April 15, 2024
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April 15, 2024
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Linking Northern and Central NJ, Bronx, Manhattan, Westchester and CT

If You Want a Job, Wake Up and Smell the Coffee

I must confess. Al­though I like gadgets, I am not a techie per se. Many of us enjoy tech­nology and believe that we are well versed in it. But, I would call that the End-User Syndrome. That is, we enjoy the benefits of our smart phones and mobile devices. We love to be able to do all sorts of things online, including look­ing up answers quickly, making purchases, and paying bills (okay, that’s not so much fun). However, few of us would ever be interested in assembling hardware or even writing the code that drives the Internet or the apps we use.

I had an opportunity to meet with recruit­ers Alexa and Lee at a technology recruiting company. I asked them about their staffing needs and what areas were hard-to-find op­portunities for current and future job seekers in our community. They replied, practically in stereo, “Java!” And they did not mean the kind from Starbucks. They then kindly provided me with a list of IT opportunities.

The Baltimore-Washington corridor is full of government employers, contrac­tors, and commercial technology compa­nies starving for people with these skill sets. There are many quality jobs out there for people with the right skills. Within In­formation Technology (“IT”) the unemploy­ment rates range from less than 1% to just over 3%, which is half of the national rates. See this graphic http://media.dice.com/ wp-content/uploads/2014/04/2014-Q1-Tech- Trends-Link.pdf.

Parents should pay attention to what is out there and the skills needed by kids to achieve gainful employment. Peruse job descriptions and titles. Look at the experi­ential and education requirements. Young people should be encouraged to learn these areas early and often, in school and at home.

Java (not to be confused with Java Script) is a programming language that is concur­rent, class-based, object-oriented, and specifi­cally designed to have as few implementation dependencies as possible. It is intended to let application developers “write once, run any­where” (WORA), meaning that code that runs on one platform does not need to be recom­piled to run on another. Java applications are typically compiled to bytecode (class file) that can run on any Java virtual machine (JVM) re­gardless of computer architecture. Java is, as of 2014, one of the most popular programming languages in use, particularly for client-server web applications, with a reported 9 million de­velopers. The language derives much of its ori­gins from C and C++, but it has fewer low-level facilities than either of them.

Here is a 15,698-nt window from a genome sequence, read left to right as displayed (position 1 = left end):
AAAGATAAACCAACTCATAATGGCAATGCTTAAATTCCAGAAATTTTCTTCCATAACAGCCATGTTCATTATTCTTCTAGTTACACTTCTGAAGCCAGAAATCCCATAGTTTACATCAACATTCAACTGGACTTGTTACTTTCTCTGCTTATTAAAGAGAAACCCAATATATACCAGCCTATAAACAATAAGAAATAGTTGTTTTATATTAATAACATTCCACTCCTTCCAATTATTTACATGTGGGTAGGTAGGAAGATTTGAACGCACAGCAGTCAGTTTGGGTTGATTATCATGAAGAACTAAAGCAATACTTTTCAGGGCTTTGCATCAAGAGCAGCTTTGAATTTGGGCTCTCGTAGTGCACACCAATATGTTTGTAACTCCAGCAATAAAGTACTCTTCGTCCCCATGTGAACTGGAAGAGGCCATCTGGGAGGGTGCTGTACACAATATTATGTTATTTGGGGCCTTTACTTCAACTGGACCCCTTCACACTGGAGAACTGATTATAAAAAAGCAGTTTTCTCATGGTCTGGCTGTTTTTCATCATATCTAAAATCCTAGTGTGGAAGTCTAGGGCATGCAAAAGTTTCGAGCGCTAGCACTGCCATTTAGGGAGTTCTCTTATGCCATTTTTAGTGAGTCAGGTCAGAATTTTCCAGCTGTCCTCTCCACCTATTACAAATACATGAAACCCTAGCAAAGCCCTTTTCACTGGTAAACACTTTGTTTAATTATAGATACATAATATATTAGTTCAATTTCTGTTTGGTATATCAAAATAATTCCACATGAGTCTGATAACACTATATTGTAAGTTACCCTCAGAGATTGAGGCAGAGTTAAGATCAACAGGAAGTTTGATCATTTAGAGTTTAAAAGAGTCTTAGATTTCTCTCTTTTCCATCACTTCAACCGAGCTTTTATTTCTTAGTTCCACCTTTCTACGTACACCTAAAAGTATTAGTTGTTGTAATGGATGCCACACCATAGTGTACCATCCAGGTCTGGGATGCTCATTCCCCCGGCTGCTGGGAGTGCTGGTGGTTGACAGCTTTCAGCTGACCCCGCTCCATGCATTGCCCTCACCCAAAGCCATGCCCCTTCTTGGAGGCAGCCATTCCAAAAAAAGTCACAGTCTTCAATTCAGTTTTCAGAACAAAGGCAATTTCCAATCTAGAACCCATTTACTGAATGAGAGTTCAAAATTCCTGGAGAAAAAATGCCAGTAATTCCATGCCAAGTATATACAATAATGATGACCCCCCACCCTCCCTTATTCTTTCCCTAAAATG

Ruby on Rails (or “Rails”) is an open source, full-stack web application frame­work written in the Ruby Programming Language. Rails is capable of gathering in­formation using pages and applications from the web server and can interact with a database and retrieve information from the database. Rails works as a routing system that works independently from the under­lying web server. Rails is designed to make building web applications simpler by using convention over configuration. In doing so, Rails greatly simplifies the creation of cer­tain applications while complicating the creation of others.

Python is a widely used general-pur­pose, high-level programming language. Its design philosophy emphasizes code reada­bility, and its syntax allows programmers to express concepts in fewer lines of code than would be possible in languages such as C. The language provides constructs in­tended to enable clear programs on both a small and large scale.

Extensible Markup Language (or “XML”) is a markup language that defines a set of rules for encoding documents in a format that is both human-readable and machine-readable. It is defined in the XML 1.0 Spec­ification produced by the W3C, and sever­al other related specifications, all free open standards.

Cloud computing is the delivery of com­puting as a service rather than a product, whereby shared resources, software, and information are provided to computers and other devices as a utility (like the elec­tricity grid) over a network (typically the Internet). Clouds can be classified as pub­lic, private, or hybrid. The term “moving to cloud” also refers to an organization mov­ing away from a traditional CAPEX mod­el (buy the dedicated hardware and depre­ciate it over a period of time) to the OPEX model (use a shared cloud infrastructure and pay as one uses it).